“Timing is everything” is a saying that, once again, has proven true for me. Over the past couple of weeks, I sent my CV (aka resume) to a variety of Universities in Maryland and Washington, D.C., inquiring about teaching positions in their Clinical Psychology, Forensic Psychology, and Criminal Justice programs. Last week, I was contacted by the Associate Chair of Undergraduate Studies in the Department of Psychology at the University of Maryland (Go Terps!) asking if I might be interested in teaching a course in the Spring.
On Monday morning, I sat in on the current version of the class I would be teaching and then met with the woman who contacted me about teaching the class starting January 2018. After talking for 15 minutes, she looked at me and said, “So, do you think you might be interested in teaching the course? We would love to hire you as an Adjunct Professor to teach Adult Psychopathology in the Spring.” My response was, “Absolutely. I am actually thrilled! I really enjoy the subject matter and I am honored to accept the position.” I am pretty sure I danced my way out of her office and out of the building, I was so excited.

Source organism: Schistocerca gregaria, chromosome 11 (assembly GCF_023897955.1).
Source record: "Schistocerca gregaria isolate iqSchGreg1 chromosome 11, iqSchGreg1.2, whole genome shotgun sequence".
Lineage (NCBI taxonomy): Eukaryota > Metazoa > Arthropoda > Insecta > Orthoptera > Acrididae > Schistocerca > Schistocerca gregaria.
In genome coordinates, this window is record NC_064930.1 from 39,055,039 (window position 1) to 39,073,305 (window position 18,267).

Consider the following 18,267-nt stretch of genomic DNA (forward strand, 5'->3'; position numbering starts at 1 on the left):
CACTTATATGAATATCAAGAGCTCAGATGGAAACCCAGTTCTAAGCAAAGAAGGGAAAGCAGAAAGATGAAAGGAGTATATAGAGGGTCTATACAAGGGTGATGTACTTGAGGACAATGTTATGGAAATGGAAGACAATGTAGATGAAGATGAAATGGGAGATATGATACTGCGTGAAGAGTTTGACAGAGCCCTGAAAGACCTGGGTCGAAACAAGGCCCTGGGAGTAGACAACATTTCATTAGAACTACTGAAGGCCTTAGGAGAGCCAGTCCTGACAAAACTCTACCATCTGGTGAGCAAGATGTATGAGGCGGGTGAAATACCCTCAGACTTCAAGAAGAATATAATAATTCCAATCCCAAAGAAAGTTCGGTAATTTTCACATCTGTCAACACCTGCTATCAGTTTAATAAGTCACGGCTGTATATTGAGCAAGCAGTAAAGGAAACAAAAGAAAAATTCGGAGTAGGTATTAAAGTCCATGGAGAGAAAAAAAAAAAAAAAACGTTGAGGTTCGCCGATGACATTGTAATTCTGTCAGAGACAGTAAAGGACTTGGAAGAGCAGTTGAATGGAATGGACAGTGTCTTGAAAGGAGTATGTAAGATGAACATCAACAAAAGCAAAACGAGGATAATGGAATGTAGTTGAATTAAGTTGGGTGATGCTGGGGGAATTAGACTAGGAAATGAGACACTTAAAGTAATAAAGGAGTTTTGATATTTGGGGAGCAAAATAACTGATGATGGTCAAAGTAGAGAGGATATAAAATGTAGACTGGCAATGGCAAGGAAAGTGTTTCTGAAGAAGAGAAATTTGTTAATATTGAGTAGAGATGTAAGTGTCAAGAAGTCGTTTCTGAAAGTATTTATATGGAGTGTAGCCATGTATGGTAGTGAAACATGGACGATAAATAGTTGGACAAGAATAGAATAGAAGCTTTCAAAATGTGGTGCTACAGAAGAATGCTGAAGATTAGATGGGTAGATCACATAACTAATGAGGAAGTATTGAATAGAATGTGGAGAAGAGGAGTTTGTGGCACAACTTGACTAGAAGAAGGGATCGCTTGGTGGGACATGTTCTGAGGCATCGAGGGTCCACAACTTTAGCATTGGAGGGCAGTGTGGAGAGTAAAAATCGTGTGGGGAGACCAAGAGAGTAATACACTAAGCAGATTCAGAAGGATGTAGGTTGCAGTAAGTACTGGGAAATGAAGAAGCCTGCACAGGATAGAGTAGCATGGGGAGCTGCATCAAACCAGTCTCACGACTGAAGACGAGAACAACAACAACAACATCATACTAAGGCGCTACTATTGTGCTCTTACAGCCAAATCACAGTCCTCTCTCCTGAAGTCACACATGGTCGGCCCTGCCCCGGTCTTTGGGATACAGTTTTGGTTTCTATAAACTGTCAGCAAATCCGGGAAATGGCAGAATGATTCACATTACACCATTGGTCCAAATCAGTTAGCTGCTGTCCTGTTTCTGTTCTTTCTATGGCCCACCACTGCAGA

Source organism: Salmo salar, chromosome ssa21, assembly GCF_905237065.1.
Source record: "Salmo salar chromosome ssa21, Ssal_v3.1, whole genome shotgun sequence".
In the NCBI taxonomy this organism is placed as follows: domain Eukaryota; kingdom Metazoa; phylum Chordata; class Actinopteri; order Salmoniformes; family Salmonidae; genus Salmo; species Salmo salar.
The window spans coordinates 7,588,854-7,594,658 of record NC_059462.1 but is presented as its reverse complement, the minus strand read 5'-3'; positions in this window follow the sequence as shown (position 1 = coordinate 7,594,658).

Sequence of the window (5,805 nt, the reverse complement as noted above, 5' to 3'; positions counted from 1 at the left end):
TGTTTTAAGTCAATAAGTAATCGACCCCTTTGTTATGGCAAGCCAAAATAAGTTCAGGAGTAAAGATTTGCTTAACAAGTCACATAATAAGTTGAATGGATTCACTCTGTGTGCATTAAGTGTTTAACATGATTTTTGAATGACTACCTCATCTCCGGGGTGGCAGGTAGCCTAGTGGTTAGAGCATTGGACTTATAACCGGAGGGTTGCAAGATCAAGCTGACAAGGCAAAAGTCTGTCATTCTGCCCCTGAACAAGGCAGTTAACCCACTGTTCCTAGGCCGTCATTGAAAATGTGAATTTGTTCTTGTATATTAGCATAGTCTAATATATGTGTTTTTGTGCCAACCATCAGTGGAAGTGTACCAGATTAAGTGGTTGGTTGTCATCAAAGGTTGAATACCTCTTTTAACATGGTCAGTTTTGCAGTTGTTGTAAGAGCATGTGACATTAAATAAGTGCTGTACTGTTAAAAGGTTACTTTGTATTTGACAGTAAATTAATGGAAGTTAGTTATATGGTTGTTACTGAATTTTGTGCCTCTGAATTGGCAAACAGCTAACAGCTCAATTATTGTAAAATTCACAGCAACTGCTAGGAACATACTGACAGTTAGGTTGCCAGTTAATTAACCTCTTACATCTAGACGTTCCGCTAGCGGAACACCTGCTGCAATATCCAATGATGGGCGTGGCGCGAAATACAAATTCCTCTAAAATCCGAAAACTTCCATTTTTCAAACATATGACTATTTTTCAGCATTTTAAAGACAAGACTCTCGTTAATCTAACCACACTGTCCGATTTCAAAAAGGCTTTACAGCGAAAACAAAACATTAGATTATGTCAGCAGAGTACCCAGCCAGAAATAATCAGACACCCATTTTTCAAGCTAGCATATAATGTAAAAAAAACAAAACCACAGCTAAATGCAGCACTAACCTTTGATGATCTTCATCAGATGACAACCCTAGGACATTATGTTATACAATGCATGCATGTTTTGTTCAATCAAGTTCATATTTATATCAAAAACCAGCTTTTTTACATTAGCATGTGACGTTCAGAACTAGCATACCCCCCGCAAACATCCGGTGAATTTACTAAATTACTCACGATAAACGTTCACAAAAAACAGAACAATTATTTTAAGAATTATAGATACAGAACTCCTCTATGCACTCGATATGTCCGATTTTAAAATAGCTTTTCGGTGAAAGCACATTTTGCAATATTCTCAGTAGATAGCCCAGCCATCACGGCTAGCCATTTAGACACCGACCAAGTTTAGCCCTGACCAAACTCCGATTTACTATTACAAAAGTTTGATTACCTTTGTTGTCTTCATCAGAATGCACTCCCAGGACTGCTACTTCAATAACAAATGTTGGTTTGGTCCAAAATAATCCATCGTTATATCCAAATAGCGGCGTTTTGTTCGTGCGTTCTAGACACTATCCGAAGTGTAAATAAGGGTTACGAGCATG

For the last few days, I have been filling out paperwork, getting my campus parking permit, talking to a slew of people that are helping me get situated, and figuring out how to best use my Teaching Assistant. It’s all part of the process for this new chapter in my life. I am getting more excited each day thinking about how I am going shape the course — I have ordered the book for the course through the University bookstore (I suspect many of the students will order the digital version), I have begun to craft my syllabus, and I have been thinking about people I know that would be awesome or, at least, what type of person I want to present as guest lecturers in the class.
Like most instructors, I want my class to be engaging and for the students to actually attend the lectures. I want them to understand and conceptualize adult psychological diagnoses — I want them to be able to identify them, understand their potential origins, and be familiar with “gold standard” treatments. And that, my friends, is the most current challenge I am adding to my list and my life.